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Astronomy / Space - Physics - 06.06.2023
Early universe crackled with bursts of star formation, Webb Telescope shows
Early universe crackled with bursts of star formation, Webb Telescope shows
Among the most fundamental questions in astronomy is: How did the first stars and galaxies form? The James Webb Space Telescope (JWST), a partnership between NASA, the European Space Agency and the Canadian Space Agency, is already providing new insights into this question.

Innovation - Physics - 25.05.2023
Scientists propose revolution in complex systems modelling with quantum technologies
Scientists have made a significant advancement with quantum technologies that could transform complex systems modelling with an accurate and effective approach that requires significantly reduced memory. Complex systems play a vital role in our daily lives, whether that be predicting traffic patterns, weather forecasts, or understanding financial markets.

Astronomy / Space - Physics - 24.05.2023
University of Glasgow researchers prepare for next gravitational wave observing run
Researchers from the University of Glasgow's School of Physics & Astronomy are preparing for the next observing run of the international LIGO-Virgo-KAGRA (LVK) network of gravitational-wave detectors. The LVK collaboration consists of scientists across the globe who use a network of observatories-LIGO in the United States, Virgo in Europe, and KAGRA in Japan-to search for gravitational waves, or ripples in space-time, generated by colliding black holes and other extreme cosmic events.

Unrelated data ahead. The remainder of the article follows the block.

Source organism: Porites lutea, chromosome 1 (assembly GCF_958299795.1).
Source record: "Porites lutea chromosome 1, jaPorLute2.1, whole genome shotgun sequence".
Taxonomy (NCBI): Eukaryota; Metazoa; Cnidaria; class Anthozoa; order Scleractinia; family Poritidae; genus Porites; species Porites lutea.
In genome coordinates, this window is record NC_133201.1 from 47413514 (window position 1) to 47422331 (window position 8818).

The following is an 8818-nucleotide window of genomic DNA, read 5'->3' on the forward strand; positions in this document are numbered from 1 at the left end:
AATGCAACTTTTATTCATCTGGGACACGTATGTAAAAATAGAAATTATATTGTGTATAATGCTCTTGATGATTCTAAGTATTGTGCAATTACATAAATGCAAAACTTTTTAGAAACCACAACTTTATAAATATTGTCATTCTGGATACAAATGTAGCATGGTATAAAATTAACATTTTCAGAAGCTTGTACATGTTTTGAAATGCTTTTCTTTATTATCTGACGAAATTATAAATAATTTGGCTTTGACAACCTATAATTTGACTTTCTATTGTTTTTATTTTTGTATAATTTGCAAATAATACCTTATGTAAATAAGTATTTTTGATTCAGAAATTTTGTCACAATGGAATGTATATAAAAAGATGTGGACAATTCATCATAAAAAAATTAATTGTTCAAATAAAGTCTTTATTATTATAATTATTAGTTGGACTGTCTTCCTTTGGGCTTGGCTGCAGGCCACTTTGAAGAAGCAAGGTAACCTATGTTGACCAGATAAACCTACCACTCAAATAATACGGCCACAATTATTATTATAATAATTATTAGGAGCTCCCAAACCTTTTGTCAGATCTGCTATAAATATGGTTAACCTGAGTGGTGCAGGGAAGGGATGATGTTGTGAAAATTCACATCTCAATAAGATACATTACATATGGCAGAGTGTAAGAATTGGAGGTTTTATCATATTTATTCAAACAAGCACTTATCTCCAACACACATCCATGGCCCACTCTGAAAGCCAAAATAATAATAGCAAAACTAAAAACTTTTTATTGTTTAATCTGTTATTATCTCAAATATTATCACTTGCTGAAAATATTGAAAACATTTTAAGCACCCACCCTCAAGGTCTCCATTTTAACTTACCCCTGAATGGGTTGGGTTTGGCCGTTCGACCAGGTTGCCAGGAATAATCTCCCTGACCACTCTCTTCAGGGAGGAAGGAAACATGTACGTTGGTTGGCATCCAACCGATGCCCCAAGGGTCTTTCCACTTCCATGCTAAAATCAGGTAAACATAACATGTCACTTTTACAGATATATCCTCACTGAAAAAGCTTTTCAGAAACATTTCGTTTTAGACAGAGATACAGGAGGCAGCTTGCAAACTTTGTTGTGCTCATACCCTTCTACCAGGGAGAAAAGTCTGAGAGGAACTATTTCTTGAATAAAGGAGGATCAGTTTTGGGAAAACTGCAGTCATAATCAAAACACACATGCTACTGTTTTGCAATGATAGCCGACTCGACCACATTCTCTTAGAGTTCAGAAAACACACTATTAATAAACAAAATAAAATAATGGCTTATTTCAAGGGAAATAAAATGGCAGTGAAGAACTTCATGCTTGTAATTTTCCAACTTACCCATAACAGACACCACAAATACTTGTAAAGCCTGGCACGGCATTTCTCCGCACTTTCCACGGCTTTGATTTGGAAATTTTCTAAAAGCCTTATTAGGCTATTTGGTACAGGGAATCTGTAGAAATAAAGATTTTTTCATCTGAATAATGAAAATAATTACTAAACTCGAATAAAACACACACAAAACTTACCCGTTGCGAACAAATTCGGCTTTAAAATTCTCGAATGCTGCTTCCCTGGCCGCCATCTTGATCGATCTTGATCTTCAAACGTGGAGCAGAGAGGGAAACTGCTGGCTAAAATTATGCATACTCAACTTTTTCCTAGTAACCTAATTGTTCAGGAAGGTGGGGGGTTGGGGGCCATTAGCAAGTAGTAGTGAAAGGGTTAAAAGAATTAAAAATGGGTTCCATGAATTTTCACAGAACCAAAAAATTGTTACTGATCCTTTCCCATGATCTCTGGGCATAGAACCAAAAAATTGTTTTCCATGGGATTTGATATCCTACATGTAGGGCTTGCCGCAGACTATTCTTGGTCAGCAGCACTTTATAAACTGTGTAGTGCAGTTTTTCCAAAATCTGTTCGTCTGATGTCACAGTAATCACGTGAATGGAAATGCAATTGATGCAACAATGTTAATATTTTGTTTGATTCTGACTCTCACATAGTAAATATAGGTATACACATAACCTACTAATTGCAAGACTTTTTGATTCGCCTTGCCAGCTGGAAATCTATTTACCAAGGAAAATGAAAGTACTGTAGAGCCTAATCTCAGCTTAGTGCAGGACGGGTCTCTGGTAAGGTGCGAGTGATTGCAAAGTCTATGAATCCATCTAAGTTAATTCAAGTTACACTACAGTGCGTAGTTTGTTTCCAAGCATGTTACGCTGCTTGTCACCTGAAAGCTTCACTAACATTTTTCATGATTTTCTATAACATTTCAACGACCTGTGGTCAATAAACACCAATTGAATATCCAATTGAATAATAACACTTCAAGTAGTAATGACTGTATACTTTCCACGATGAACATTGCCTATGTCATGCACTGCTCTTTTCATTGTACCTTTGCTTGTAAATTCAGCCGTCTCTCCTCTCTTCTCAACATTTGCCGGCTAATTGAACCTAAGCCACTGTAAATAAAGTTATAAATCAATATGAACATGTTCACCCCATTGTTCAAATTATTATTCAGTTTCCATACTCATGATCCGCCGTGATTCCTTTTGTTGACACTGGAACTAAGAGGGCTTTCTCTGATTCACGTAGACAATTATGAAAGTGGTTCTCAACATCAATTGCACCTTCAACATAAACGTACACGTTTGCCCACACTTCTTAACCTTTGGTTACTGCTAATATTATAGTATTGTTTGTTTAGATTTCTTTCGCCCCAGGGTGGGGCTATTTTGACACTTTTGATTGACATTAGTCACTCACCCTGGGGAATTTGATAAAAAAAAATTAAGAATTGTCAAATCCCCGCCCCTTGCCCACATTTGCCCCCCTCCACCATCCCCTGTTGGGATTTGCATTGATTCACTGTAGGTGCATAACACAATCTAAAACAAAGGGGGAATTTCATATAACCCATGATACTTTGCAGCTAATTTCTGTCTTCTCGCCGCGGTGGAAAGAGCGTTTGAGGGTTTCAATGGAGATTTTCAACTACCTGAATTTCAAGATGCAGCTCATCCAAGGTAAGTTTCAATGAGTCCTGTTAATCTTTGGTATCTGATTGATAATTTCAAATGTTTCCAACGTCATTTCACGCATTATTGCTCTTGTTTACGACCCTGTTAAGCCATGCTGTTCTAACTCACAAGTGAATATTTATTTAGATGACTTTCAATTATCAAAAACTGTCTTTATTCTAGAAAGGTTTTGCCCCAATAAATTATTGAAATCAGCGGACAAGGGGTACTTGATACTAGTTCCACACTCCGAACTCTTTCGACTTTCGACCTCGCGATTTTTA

Physics - Astronomy / Space - 16.05.2023
JUICE magnetometer passes fitness tests and is ready to take data
JUICE magnetometer passes fitness tests and is ready to take data
The magnetometer instrument on the JUpiter ICy moons Explorer (JUICE) spacecraft has been rigorously tested and is ready to fulfil its mission. The magnetometer instrument (J-MAG), led by Imperial College London researchers, consists of three sensors, all of which were shown to be operating well. The deployment also marks the first time a quantum interference sensor - a precise but delicate technology - has been used beyond Earth orbit.

Innovation - Physics - 16.05.2023
Shaping the technologies of the future
Shaping the technologies of the future
A new method of controlling the shape of tiny particles about one tenth of the width of human hair could make the technology that powers our daily lives more stable and more efficient, scientists claim. The process, which transforms the structure of microscopic semiconductor materials known as quantum dots, provides industry with opportunities to optimise optoelectronics, energy harvesting, photonics, and biomedical imaging technologies, according to the Cardiff University-led team.

Astronomy / Space - Physics - 12.05.2023
Shining ring around black holes recreated in the lab
Shining ring around black holes recreated in the lab
Researchers have created a spinning disc of plasma in a lab, mimicking discs found around black holes and forming stars. The experiment more accurately models what happens in these plasma discs, which could help researchers discover how black holes grow and how collapsing matter forms stars. As matter approaches black holes it heats up, becoming plasma - a fourth state of matter consisting of charged ions and free electrons.

Physics - Materials Science - 10.05.2023
Sustainable solar cell material shown to be highly promising for medical imaging
Sustainable solar cell material shown to be highly promising for medical imaging